The Case For Renting A Home Part 2 | Summary and Q&A

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April 13, 2018
by
Ben Felix
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The Case For Renting A Home Part 2

TL;DR

Renting is a financially sensible alternative to homeownership for building long-term wealth, as shown by a quantitative analysis comparing the costs and returns of both options.

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Key Insights

  • 😘 Renting is a financially sensible alternative to homeownership, providing lower risks and more predictable costs.
  • ✋ Homeownership involves high upfront and ongoing costs, potentially eroding long-term returns.
  • ⌛ Renters who invest the difference in housing costs can accumulate substantial wealth over time.
  • ✋ Real estate growth may not be as lucrative as perceived, while aggressive index fund investments offer potential for higher returns.
  • 🉐 Investing in tax-advantaged accounts further enhances the financial advantage of renting.
  • ☠️ Various uncontrollable factors like asset returns, inflation, and interest rates can influence the rent vs homeownership decision.

Transcript

In my last video, I told you that renting is not  throwing your money away, and home ownership may   not be all that it’s cracked up to be. Renters  take less risk, have more predictable costs,   and have no illusion that their housing is an  investment. The cost of home ownership is high,   and long-term real estate returns have  not been as good ... Read More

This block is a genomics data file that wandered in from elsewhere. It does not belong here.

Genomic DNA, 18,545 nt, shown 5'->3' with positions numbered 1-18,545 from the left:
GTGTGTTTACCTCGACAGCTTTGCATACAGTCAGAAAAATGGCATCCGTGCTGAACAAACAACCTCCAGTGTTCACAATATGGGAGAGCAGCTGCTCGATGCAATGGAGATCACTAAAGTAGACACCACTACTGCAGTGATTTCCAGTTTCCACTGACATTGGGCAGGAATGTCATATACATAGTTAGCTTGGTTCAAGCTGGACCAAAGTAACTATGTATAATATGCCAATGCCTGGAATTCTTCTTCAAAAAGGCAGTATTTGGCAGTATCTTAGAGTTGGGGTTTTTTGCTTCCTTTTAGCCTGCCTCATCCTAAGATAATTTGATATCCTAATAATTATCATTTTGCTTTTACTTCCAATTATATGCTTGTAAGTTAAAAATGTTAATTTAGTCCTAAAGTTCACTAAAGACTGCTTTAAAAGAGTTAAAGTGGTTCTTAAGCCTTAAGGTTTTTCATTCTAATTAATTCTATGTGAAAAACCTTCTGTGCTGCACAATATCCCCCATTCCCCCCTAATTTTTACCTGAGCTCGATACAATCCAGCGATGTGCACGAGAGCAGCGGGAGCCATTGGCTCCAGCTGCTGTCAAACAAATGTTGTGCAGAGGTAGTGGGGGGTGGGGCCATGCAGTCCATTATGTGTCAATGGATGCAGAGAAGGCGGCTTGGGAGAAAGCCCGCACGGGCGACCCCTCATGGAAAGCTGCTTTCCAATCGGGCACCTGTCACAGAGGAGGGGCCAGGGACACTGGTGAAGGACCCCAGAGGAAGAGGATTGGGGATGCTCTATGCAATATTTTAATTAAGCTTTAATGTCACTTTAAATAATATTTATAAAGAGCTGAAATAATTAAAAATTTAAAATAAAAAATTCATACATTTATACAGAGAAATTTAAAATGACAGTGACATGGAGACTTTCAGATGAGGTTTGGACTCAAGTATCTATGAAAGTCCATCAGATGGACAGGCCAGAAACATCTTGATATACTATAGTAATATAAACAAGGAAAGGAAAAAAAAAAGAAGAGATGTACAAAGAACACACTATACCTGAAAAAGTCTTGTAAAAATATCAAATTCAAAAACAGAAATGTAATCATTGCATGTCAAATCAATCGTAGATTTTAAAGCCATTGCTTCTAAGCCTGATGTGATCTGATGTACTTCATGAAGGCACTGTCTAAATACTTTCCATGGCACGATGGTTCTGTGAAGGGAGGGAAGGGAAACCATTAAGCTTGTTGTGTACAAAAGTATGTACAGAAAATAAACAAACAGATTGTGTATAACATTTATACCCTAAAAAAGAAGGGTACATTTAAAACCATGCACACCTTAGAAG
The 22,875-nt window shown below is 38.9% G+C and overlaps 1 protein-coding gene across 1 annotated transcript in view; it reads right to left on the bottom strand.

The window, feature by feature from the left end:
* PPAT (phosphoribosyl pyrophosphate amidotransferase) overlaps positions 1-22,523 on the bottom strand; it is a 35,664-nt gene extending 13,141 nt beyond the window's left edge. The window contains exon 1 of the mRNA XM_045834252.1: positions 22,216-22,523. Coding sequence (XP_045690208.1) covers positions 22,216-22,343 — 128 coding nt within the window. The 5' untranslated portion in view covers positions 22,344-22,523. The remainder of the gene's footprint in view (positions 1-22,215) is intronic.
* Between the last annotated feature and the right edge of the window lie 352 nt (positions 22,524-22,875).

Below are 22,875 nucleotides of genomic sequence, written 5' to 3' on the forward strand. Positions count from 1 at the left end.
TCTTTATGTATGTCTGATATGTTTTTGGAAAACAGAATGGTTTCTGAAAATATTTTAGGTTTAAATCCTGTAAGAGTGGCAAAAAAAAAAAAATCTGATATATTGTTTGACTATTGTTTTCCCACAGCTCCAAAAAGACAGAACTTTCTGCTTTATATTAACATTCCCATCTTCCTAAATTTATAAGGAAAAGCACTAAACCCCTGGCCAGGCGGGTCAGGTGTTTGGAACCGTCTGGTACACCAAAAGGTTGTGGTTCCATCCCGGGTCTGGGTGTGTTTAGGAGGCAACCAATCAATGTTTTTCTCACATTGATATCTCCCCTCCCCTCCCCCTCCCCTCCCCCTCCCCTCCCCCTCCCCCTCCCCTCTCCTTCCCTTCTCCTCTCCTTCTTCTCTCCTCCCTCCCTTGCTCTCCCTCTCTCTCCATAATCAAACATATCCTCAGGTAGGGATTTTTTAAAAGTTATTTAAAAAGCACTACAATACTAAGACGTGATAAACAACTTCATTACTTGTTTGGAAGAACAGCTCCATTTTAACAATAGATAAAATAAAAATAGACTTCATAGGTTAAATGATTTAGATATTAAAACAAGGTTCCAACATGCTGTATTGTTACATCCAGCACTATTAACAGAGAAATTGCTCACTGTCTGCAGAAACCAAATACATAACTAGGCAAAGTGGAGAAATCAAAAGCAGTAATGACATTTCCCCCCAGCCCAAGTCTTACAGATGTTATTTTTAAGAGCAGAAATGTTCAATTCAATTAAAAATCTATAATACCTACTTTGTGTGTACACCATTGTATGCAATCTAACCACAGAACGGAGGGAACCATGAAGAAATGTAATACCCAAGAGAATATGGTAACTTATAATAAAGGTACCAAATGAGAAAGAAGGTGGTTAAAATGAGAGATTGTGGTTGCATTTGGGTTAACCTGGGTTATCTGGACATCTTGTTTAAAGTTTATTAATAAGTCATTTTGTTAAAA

Questions & Answers

Q: Is renting a sensible alternative to homeownership for building long-term wealth?

Yes, renting provides more predictable costs and lower risks, allowing renters to invest the difference in housing costs and accumulate wealth over time.

Q: What are the key costs associated with homeownership?

Homeownership involves upfront costs like down payment, legal fees, and land transfer tax, along with recurring costs like mortgage payments, property taxes, maintenance, and insurance.

Q: How does real estate growth compare to investment returns?

Real estate is assumed to grow at 3%, beating inflation by 1%, while an aggressive portfolio of index funds can potentially yield higher returns over the long term.

Q: How does investing in tax-advantaged accounts affect the renting vs homeownership calculation?

If a renter invests in RRSP and TFSA instead of a taxable investment account, the financial advantage of renting becomes even more pronounced due to tax benefits.

Summary & Key Takeaways

  • Renters take less risk, have more predictable costs, and do not view their housing as an investment.

  • The cost of homeownership is high, and long-term real estate returns may not be as good as perceived.

  • By renting and investing the difference in housing costs, a disciplined renter can accumulate substantial wealth.

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